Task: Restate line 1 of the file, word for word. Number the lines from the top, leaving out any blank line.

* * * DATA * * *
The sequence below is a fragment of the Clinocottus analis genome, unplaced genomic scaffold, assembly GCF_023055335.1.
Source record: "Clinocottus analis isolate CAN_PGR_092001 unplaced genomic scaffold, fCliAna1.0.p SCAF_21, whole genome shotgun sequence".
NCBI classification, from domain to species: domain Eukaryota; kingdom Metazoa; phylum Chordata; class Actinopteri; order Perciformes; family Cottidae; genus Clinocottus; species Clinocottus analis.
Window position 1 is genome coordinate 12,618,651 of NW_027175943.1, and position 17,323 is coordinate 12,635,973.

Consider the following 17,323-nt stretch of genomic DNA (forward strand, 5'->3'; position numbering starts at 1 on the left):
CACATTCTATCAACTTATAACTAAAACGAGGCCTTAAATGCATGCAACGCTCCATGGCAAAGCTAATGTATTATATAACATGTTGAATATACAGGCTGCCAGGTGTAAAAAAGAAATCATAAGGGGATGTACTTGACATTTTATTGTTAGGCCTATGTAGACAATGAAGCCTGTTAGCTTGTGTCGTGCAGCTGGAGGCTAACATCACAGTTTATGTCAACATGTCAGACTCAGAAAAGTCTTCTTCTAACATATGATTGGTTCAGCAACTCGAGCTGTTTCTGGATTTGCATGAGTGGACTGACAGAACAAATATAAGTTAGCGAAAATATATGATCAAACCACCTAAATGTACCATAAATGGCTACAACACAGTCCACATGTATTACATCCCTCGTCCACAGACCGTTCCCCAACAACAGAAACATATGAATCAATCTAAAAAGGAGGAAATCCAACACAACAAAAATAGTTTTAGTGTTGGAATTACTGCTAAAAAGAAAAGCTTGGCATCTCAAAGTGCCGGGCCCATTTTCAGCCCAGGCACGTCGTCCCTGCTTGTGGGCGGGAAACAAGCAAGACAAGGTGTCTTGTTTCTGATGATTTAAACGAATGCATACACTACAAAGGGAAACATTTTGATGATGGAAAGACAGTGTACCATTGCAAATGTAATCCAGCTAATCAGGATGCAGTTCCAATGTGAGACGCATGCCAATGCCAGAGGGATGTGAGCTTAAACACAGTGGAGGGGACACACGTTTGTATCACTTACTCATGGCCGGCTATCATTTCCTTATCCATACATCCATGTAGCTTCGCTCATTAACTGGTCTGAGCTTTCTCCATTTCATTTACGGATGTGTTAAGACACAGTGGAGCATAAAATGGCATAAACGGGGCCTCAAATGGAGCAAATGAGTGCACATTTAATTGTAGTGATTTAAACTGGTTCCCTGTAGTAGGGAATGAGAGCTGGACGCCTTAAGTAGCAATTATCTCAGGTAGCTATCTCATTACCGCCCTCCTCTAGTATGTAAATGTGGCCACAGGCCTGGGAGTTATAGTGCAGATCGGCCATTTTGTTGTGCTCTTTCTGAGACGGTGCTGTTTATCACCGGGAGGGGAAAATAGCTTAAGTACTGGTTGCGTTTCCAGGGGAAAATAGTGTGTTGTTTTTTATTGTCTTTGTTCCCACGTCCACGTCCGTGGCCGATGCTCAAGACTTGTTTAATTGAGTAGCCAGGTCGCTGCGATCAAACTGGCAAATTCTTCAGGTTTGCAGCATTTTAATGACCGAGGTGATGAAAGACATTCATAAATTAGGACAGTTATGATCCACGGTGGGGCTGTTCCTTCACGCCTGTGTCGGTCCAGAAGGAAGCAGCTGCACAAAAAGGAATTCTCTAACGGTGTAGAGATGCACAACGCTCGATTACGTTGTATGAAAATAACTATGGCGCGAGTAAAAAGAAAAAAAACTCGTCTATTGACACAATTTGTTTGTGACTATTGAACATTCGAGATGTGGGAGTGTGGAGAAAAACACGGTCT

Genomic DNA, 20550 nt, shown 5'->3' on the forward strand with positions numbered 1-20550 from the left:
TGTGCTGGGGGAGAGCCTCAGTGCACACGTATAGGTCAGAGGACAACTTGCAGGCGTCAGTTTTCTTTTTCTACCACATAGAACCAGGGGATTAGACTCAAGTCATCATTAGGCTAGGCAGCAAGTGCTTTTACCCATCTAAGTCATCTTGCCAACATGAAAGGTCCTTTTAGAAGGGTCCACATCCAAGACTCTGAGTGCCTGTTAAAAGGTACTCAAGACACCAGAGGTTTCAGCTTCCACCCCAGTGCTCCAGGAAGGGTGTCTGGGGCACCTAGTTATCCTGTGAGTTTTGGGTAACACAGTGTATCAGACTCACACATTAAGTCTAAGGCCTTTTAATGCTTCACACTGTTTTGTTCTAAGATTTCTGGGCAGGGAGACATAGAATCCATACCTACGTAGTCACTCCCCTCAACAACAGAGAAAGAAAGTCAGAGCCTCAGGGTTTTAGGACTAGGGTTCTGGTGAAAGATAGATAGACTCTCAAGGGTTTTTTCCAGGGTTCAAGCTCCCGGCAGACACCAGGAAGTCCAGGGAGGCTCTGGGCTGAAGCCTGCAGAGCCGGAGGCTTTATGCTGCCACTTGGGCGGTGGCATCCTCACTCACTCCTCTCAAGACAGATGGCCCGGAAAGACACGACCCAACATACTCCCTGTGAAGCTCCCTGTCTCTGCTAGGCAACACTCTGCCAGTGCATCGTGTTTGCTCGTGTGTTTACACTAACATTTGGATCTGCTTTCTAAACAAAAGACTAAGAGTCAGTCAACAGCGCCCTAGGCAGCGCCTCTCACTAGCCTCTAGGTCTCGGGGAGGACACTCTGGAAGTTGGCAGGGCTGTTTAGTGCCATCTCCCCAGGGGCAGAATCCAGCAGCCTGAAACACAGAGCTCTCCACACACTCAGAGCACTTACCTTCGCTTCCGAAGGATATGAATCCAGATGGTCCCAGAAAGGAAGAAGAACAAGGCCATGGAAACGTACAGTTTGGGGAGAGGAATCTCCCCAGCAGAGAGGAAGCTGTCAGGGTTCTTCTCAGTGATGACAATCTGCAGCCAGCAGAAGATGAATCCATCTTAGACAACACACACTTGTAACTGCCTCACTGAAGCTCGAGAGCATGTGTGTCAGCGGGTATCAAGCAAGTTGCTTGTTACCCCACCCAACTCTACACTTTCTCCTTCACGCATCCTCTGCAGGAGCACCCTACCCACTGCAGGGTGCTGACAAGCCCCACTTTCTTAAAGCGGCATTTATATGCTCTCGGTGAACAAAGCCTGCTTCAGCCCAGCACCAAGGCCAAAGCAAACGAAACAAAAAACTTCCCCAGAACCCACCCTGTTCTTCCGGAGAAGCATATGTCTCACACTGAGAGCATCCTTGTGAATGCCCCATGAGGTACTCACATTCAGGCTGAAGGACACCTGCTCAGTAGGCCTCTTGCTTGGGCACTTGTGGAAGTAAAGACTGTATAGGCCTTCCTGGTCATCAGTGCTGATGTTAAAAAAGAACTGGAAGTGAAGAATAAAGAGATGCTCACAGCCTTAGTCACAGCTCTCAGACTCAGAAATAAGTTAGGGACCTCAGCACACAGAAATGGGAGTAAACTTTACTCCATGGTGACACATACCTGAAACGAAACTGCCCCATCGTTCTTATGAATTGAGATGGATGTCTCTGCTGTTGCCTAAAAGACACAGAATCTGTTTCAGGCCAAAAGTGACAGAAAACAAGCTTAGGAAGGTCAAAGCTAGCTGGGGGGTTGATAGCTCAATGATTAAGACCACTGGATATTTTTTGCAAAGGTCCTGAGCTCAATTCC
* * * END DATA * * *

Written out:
The sequence below is a fragment of the Clinocottus analis genome, unplaced genomic scaffold, assembly GCF_023055335.1.